7.      1 Corinthians 11:2-16. Women are to exercise authority and veils are not required.

      We have already noted the Old Testament background for the women to have strength, power, or authority invested upon themselves in Genesis 2:18.  That is, no doubt, what Paul was alluding to in 1 Corinthians 11:10.  We also noted how false and thoroughly intrusive was the thought that a “veil as a sign of authority” was forced into the translations of this verse from the days of the Gnostic religions both in Paul’s day and in subsequent  times. Paul did not, nor should we, allow for any parts of such  substitutions for the Word of God that stands written! Away with all impositions of a “veil” or veiled references!

   Now, at the heart of this passage in 1 Corinthians 11:1-16 is Paul’s desire to stop the practice that had come over from the Synagogue, where men veiled their heads in the worship service.  The head covering that was used was called a tallit, worn by all men during the morning prayers and on Sabbath days and Holy Days.  This tallit was also worn by the hazzan whenever he prayed in front of the ark, and by the one who was called up to read the scroll of the law at the “reading desk”, known as the almemar. The hazzan was the chief leader of the Synagogue.  Remarkable, as well, is the fact that the Romans also veiled when they worshipped, so both the Jewish and Roman converts would have been accustomed to such veiling practices as part of the liturgy of the worship service.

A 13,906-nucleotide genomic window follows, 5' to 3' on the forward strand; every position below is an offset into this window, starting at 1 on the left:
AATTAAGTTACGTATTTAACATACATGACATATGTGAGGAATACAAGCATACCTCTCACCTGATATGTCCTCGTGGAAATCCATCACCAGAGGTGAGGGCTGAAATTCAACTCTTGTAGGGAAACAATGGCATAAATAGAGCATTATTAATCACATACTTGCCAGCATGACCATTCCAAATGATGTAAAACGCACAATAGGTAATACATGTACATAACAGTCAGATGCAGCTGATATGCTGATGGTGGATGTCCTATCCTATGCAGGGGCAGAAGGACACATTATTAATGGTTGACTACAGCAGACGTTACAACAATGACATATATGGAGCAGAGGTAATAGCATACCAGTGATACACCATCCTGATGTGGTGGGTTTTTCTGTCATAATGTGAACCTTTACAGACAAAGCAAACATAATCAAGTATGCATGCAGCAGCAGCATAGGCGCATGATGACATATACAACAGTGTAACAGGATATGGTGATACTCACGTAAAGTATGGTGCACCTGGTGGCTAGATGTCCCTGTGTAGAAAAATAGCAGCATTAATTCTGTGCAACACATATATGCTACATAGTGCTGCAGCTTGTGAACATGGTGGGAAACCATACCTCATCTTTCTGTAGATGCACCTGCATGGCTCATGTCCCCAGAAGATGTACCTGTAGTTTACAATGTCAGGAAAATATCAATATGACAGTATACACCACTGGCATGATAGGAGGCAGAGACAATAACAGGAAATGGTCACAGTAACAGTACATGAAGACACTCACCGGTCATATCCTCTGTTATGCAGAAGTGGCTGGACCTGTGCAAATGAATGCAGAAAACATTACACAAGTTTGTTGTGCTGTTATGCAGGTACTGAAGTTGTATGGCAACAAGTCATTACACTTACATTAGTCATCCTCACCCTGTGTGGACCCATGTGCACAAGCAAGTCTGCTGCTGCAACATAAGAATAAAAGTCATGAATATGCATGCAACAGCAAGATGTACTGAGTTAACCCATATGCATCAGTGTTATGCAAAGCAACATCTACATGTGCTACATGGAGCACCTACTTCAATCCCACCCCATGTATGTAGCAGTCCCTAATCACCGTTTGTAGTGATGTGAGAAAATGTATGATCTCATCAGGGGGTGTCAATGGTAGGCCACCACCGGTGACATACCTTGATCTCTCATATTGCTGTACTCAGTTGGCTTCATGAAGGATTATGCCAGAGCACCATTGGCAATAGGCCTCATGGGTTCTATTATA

From the Jewish perspective, Paul was anxious to make clear that such a veiling of the tallit was not only a sign of reverence to God, but, unfortunately, it was also a sign of condemnation for the sin and of the guilt of its wearer before the Almighty.  But how could such signs be worn when “there is therefore now no condemnation to those who are in Christ Jesus?”[xii]